Elvira Lapuz, also a member of IFLA’s AO RDC, University Librarian at the University of the Philippines (Diliman), focusing on SDG 4 highlighted the role of academic libraries in providing access to learning material, and their role as champions to close the gender divide in society. She highlighted the role of Philippine libraries in promoting programs designed to meet the needs of women and girls, including their rights to education, health, public services, business skills and their participation in democratic processes.

Misako Nomura, also a member of IFLA’s AO RDC, Board Member of Assistive Technology Development Organization (ATDO) in Japan, presented the role of libraries, from her own experience, including the excluded and the most marginalized such as those the ones related to print disabilities. She advocated for the role of libraries in living up to the Marrakesh agreement and open the door of learning for visually challenged and other physically challenged people with access to learning material.

She also highlighted the role of libraries in achieving SDG 4.6 that promotes universal literacy among children with print disabilities following the concept ‘leave no one behind’. She urged libraries to provide reading material in alternative formats and comply with accessibility requirements and for using technological efforts such as DAISY.

Trish Hepworth, Policy and Education Director at the Australian Library and Information Association (ALIA) in Canberra, Australia highlighted the role of libraries in promoting soft skills and life skills among citizens and spoke from the Australian experience of developing a baseline for all SDGs and monitoring the progress of SDGs through services provided in libraries.

She volunteered to share the Australian model of libraries’ involvement in SDGs through constant consultation and learning with the community. She also highlighted the strong focus on SDG 4.6 (early literacy, digital and media literacy); 4.7 (cultural information collections and access to first nations, diverse collection to support refugees and asylum seekers); and SDG 4 in supporting the lifelong learning needs of citizens as well as the library staff.

Andy Fenton, Director of NZ Micrographics in Wellington, New Zealand highlighted his experience from a special project, Clutha District Libraries’ Digihub project, where local partnerships helped preserve local culture and heritage. Again, he highlighted the role of libraries in the preservation of national heritage and documenting it for the use of future generations.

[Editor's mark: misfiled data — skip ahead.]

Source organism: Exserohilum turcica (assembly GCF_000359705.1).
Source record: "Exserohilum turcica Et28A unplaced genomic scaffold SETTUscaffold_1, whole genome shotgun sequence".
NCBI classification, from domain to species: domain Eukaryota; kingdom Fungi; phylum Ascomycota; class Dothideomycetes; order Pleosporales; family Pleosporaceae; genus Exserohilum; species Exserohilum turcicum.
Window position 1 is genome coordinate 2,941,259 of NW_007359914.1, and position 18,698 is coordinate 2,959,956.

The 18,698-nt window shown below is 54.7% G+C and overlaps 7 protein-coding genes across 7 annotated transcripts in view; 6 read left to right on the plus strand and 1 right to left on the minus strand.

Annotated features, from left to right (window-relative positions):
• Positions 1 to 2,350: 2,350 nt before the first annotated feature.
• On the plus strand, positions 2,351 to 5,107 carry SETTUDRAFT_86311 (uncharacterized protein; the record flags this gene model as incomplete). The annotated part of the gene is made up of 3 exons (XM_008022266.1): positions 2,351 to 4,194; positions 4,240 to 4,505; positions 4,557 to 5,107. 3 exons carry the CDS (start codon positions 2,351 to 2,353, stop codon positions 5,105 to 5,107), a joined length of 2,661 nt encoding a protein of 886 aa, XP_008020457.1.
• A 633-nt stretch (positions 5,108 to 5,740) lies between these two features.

Joan Wee, University Librarian at the Singapore Institute of Technology (SIT) spoke on the role of libraries in developing short courses that would provide 21st century skills to citizens needing them to survive in the 21st century marketplace. Working with the faculty, she highlighted the role of SIT library in developing courses to enhance soft skills and life skills through appropriate pedagogies to engage students and the faculty members. Ms Wee also highlighted the efforts of Singapore Library Board’s Schools project and LearnX program. She spoke about the Polymall and Digital Life projects of Singapore Polytechnic libraries and SIT’s project of promoting transferable skills among students.

Renewing and Establishing Connections

Dr Premila Gamage, IFLA’s AO Regional Division Committee Member and Dr B. Shadrach, Founder of Indian Public Library Movement and the South Asian Chapter of International Emerging Library Innovators (INELI) program mentioned:

“In person participation at the APFSD provided us an excellent opportunity to meet with the Thai Library Association (TLA), where IFLA’s Asia and Oceania Regional Office was housed from 1989 to 2003. A joint meeting with the Director of the National Library of Thailand and the President, Secretary of TLA and Director and staff was held on the 28th of March at the National Library.

During this meeting we walked them through IFLA’s new governance structure, its advocacy, Memberships and how the TLA, NL and librarians could get involved in the activities of the Regional Division and other professional units of IFLA.

This meeting allowed us to renew and strengthen IFLA’s relationship with both organisations. TLA became an IFLA associate member in 1961 and since then is actively involved in IFLA activities.”

Dr Premila Gamage, IFLA’s AO Regional Division Committee Member and Dr B. Shadrach, Founder of Indian Public Library Movement and the South Asian Chapter of International Emerging Library Innovators (INELI) program meet in person in Bangkok with representatives of the Thailand National Library and the Thailand Library Association.
Dr Premila Gamage, IFLA’s AO Regional Division Committee Member with the Director of the National Library of Thailand

Information and Communication Technology for Development and Disaster Management, ESCAP

IFLA representatives, while physically being present at ESCAP, took advantage of the opportunity and requested a meeting with Ms Tiziana Bonapace, the Director of Information and Communication Technology (ICT) and Disaster Reduction Division. Due to her engagement at APFSD, she deputed her divisional chief, Mr Tae Hyyng Kim for the meeting. IFLA representatives introduced IFLA’s work, especially the work towards advocating at the UN for affordable and meaningful access to broadband technologies. They also highlighted the trend report and the map of libraries among the various initiatives of IFLA and its regional division in Asia-Oceania. Mr Kim suggested that IFLA could join the group that looks into Asia-Pacific Information Superhighway project, especially in its strategic pillar 3 that relates to developing digital skills among the citizens of Asia-Pacific. Mr Kim invited the regional division to stay in touch and attend their ministerial and other meetings being held in Korea and Thailand in the coming months.